Tax Collector Moves to Seize Pulido Family Business

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The business belonging to Santa Ana Mayor Miguel Pulido’s family – which was at the center of an eminent domain proceeding in the 1980s that turned into a local cause célèbre and launched Pulido’s political career – is once again under threat of seizure by the government.

Except this time, it’s for not paying taxes.

The Orange County Treasurer-Tax Collector last month issued a notice to Miguel Armando Pulido – the mayor’s father — saying it has assumed the power to auction off the Ace Auto Care building because the Pulidos are five years behind on their property taxes.

To keep the property, the Pulidos will have to pay $17,390.12, according to an official at the tax collector’s office. That amount will increase by $258.68 per month until the debt is paid, the official said. The building and others are tentatively scheduled for a public auction sometime in March 2015 at the county Hall of Administration.

The Pulido family has until the day before the sale to pay the debt and save the building, according to a public notice published in the Orange County Register.

Miguel Pulido’s brother, Jose Pulido, asserted in 2011 that nonpayment of property taxes was his way of protesting a special property assessment that was used to fund a downtown promotional organization. Jose Pulido and dozens of other businesses fought the tax until the City Council overturned it.

However, even with the special tax dismantled, the Pulidos continue to default on the shop’s property taxes, one of many financial and tax troubles that have dogged the family for years.

The Mayor’s consulting business, The LaFarga Group, is listed as located in Orange but hasn’t paid the business license tax there. Although the business continues to operate, its articles of incorporation are suspended for nonpayment of at least $2,487.75 in state income taxes.

Meanwhile, Pulido’s 1.7-acre estate in the city’s Floral Park neighborhood has been under tax liens over the years for nonpayment of state income taxes.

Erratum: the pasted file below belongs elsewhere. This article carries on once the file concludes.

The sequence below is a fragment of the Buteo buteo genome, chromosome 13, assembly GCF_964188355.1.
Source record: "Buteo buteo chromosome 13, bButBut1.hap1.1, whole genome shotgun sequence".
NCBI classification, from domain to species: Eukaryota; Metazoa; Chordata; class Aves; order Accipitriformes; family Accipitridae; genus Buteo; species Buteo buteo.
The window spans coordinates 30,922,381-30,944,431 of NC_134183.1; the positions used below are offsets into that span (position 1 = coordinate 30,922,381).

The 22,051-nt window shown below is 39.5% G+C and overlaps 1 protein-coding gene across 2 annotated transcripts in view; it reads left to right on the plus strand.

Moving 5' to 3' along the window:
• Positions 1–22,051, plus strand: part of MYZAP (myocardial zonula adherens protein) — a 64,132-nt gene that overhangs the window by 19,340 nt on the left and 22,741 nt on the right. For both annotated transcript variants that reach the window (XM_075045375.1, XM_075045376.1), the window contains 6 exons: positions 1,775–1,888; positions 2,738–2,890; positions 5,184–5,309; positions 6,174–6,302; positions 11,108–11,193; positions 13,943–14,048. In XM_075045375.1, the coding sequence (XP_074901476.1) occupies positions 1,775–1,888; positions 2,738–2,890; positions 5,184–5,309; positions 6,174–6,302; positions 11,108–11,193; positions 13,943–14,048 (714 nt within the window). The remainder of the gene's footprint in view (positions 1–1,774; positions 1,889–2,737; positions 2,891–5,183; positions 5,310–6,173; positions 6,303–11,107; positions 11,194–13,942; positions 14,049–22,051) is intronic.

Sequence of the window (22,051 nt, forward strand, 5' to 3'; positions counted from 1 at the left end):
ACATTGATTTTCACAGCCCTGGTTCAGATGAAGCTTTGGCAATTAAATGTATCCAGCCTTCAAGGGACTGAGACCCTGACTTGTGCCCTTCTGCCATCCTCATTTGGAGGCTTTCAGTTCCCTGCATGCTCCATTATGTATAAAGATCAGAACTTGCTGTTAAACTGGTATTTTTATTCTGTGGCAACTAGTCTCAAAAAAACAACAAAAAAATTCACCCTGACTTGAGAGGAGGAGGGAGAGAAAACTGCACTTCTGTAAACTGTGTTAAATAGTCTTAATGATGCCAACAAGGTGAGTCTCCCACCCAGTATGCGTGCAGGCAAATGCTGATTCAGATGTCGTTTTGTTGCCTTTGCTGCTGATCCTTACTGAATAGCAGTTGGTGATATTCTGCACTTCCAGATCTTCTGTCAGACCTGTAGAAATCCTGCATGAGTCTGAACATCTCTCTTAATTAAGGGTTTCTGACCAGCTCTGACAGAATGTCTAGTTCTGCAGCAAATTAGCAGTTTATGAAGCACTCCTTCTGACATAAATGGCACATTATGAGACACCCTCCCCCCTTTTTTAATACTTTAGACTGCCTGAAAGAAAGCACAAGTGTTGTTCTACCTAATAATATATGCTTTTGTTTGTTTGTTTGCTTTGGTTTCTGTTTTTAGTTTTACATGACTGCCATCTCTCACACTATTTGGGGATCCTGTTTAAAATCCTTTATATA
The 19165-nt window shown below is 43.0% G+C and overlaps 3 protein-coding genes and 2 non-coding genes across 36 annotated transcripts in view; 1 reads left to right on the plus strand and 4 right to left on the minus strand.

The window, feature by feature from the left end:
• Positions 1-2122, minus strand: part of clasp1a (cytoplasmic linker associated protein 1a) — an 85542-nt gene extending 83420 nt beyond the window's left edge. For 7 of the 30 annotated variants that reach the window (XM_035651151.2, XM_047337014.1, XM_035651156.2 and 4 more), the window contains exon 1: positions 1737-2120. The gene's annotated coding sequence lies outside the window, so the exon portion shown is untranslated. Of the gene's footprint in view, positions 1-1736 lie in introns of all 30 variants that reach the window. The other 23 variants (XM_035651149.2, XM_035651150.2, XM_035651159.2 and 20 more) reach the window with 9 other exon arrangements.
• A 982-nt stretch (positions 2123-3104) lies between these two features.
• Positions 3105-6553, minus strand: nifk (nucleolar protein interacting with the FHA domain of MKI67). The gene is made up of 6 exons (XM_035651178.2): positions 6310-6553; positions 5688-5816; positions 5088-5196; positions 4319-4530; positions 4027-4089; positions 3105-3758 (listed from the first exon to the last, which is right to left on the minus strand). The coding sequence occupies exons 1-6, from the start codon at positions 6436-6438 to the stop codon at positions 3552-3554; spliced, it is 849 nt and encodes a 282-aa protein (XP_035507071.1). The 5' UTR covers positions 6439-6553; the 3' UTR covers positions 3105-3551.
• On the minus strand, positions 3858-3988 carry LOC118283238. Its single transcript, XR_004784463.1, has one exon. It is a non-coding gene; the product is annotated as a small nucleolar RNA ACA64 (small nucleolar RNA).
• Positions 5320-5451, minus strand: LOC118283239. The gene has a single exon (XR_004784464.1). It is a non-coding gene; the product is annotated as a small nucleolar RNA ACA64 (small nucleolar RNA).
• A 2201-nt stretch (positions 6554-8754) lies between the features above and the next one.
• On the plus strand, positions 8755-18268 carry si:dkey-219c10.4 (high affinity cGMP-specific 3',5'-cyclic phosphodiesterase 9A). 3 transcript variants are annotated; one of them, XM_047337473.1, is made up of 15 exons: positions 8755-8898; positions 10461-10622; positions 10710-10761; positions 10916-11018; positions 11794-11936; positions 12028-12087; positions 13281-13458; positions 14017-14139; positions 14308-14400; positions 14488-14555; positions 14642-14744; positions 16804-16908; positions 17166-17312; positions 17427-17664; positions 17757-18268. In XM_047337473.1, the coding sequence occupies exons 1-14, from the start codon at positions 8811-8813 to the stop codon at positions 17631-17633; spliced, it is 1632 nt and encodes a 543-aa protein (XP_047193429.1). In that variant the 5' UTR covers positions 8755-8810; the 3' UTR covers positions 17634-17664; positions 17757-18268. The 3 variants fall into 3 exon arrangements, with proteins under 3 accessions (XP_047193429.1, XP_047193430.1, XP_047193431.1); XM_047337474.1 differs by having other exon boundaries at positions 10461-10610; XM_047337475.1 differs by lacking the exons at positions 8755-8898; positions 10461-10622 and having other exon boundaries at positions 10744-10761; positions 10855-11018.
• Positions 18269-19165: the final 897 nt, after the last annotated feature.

The mayor’s father has also been the target of tax liens and recently had a judgment in the tens of thousands of dollars against him for not paying his ex-wife’s spousal support.

In a 2012 statement filed with the court, Pulido’s father says his son supports him and that he has no adequate income source to make the payments. The court filing also included a notice from Wells Fargo Bank saying that the auto care business was in default on a $59,551.94 debt and would be referred to a collection agency.

When reached for comment, Pulido hung up on a reporter. Jose Pulido, who is the current operator of the shop, could not be immediately reached for comment.

Springboard Into Politics

In the 1980s, Miguel Pulido Sr. fought a grassroots battle against the city, which was planning to take the business in a redevelopment plan for the downtown shopping center where the shop is located.

A broad coalition in the community rallied to Miguel Pulido Sr.’s side, and the issue was heavily covered by local media. Their efforts prevailed — city leaders backed off their plan to seize the business — and the Pulido name became synonymous with the little guy standing up to City Hall.

The notoriety was Pulido’s springboard into politics. He was elected to City Council in 1986, and then first elected mayor in 1994. He is now running for his 11th mayoral term.

In addition to financial problems, Pulido is also the subject of state and Orange County District Attorney’s office investigations into a questionable real estate transaction between the mayor and a city contractor.

This also has its roots in the eminent domain battle.

As part of its negotiations with the Pulido family the city granted them a parking lot in exchange for taking a small building that was attached to the auto care facility.

More than 20 years later, the Pulido family traded that lot with Rupen James Akoubian – owner of NAPA Orange County Auto Parts – for a house in Westminster. According to public records, the house was worth more than twice the fair market value of the lot.

The mayor later sold the house for nearly $400,000, and Akoubian received a $1.35 million no-bid contract to supply auto parts to the city. Good government experts have questioned whether the series of transactions amount to bribery.

Please contact Adam Elmahrek directly at aelmahrek@voiceofoc.org and follow him on Twitter: twitter.com/adamelmahrek

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